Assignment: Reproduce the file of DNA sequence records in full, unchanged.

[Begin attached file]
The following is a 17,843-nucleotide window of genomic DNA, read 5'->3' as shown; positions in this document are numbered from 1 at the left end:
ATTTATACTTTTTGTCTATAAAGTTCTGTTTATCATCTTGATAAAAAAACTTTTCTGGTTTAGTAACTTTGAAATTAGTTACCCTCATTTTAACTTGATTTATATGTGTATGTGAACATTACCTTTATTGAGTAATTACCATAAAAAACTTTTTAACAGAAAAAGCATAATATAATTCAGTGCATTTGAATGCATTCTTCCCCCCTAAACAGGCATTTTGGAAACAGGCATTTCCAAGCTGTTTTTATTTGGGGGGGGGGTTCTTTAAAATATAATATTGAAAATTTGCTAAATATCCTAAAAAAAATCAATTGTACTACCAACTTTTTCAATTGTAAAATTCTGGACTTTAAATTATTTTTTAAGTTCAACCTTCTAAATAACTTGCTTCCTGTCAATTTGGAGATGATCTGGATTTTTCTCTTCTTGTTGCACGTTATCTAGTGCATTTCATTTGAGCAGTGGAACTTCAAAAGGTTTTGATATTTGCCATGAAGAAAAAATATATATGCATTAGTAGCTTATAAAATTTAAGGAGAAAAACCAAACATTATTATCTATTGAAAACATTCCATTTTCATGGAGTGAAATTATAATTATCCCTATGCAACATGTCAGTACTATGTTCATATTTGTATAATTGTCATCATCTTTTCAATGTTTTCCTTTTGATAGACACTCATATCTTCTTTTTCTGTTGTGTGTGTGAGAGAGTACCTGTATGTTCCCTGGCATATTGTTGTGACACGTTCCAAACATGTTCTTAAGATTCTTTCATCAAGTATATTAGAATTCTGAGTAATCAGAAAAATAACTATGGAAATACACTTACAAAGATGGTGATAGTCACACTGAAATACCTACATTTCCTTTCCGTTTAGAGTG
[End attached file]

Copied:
The following is a 17,843-nucleotide window of genomic DNA, read 5'->3' as shown; positions in this document are numbered from 1 at the left end:
ATTTATACTTTTTGTCTATAAAGTTCTGTTTATCATCTTGATAAAAAAACTTTTCTGGTTTAGTAACTTTGAAATTAGTTACCCTCATTTTAACTTGATTTATATGTGTATGTGAACATTACCTTTATTGAGTAATTACCATAAAAAACTTTTTAACAGAAAAAGCATAATATAATTCAGTGCATTTGAATGCATTCTTCCCCCCTAAACAGGCATTTTGGAAACAGGCATTTCCAAGCTGTTTTTATTTGGGGGGGGGGTTCTTTAAAATATAATATTGAAAATTTGCTAAATATCCTAAAAAAAATCAATTGTACTACCAACTTTTTCAATTGTAAAATTCTGGACTTTAAATTATTTTTTAAGTTCAACCTTCTAAATAACTTGCTTCCTGTCAATTTGGAGATGATCTGGATTTTTCTCTTCTTGTTGCACGTTATCTAGTGCATTTCATTTGAGCAGTGGAACTTCAAAAGGTTTTGATATTTGCCATGAAGAAAAAATATATATGCATTAGTAGCTTATAAAATTTAAGGAGAAAAACCAAACATTATTATCTATTGAAAACATTCCATTTTCATGGAGTGAAATTATAATTATCCCTATGCAACATGTCAGTACTATGTTCATATTTGTATAATTGTCATCATCTTTTCAATGTTTTCCTTTTGATAGACACTCATATCTTCTTTTTCTGTTGTGTGTGTGAGAGAGTACCTGTATGTTCCCTGGCATATTGTTGTGACACGTTCCAAACATGTTCTTAAGATTCTTTCATCAAGTATATTAGAATTCTGAGTAATCAGAAAAATAACTATGGAAATACACTTACAAAGATGGTGATAGTCACACTGAAATACCTACATTTCCTTTCCGTTTAGAGTG